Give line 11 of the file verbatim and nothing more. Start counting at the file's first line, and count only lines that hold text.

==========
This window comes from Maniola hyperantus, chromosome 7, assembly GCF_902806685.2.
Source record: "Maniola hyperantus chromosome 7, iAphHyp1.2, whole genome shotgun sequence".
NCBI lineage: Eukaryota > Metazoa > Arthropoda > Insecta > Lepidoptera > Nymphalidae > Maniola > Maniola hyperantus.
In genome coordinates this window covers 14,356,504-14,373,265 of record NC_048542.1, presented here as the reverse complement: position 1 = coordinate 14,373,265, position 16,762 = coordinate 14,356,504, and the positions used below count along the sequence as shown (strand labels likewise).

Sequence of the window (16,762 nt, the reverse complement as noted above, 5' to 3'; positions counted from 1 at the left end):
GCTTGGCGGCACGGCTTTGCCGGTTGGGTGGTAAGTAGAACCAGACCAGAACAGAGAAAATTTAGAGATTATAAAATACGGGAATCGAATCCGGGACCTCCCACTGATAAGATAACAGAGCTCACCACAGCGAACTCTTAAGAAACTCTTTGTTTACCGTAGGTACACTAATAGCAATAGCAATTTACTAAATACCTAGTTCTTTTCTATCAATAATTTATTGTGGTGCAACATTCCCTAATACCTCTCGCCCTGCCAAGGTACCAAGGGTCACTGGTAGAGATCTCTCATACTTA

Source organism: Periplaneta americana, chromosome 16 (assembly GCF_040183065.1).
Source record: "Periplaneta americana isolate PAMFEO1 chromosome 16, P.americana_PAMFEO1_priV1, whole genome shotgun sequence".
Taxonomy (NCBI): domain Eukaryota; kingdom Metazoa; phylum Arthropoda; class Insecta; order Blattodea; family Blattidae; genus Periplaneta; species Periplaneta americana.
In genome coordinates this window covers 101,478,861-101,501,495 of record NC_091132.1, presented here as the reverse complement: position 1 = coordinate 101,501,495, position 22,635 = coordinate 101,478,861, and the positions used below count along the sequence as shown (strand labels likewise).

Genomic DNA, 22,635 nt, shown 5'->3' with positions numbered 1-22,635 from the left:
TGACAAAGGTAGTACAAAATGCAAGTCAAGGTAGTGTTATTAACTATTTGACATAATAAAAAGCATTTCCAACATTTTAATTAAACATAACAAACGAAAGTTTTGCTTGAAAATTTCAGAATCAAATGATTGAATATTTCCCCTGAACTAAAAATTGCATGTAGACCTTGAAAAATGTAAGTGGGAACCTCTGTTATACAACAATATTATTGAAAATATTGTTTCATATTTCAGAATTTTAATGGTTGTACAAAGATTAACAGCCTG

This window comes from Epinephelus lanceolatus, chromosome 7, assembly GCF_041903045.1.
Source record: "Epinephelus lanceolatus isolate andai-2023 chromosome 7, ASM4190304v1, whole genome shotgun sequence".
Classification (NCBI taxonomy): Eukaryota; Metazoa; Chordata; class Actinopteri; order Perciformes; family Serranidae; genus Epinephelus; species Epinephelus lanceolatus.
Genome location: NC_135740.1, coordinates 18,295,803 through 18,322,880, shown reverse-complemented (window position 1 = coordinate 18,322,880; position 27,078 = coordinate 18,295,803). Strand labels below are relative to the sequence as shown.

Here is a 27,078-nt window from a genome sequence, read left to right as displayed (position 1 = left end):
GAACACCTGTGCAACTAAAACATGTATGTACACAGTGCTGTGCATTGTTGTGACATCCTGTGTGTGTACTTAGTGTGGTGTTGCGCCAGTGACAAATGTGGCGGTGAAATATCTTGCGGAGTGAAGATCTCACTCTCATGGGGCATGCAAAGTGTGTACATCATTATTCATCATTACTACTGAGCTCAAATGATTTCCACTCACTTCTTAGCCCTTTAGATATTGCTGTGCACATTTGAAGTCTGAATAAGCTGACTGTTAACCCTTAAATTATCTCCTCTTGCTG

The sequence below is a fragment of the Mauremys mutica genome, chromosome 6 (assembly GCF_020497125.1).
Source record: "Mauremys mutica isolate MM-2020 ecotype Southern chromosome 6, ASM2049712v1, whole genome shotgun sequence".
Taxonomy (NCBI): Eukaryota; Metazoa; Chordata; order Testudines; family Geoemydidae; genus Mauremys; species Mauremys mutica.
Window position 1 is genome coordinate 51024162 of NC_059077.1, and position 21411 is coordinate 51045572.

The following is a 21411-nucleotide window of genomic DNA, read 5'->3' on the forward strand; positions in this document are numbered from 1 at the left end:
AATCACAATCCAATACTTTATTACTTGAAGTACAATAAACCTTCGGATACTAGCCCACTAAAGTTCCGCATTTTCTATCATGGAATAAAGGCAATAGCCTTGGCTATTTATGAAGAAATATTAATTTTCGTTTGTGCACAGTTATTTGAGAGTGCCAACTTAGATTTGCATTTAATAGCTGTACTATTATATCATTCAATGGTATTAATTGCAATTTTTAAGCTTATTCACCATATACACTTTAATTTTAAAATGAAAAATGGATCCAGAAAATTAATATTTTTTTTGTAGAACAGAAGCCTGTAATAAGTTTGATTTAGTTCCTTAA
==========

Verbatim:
Genomic DNA, 22,635 nt, shown 5'->3' with positions numbered 1-22,635 from the left: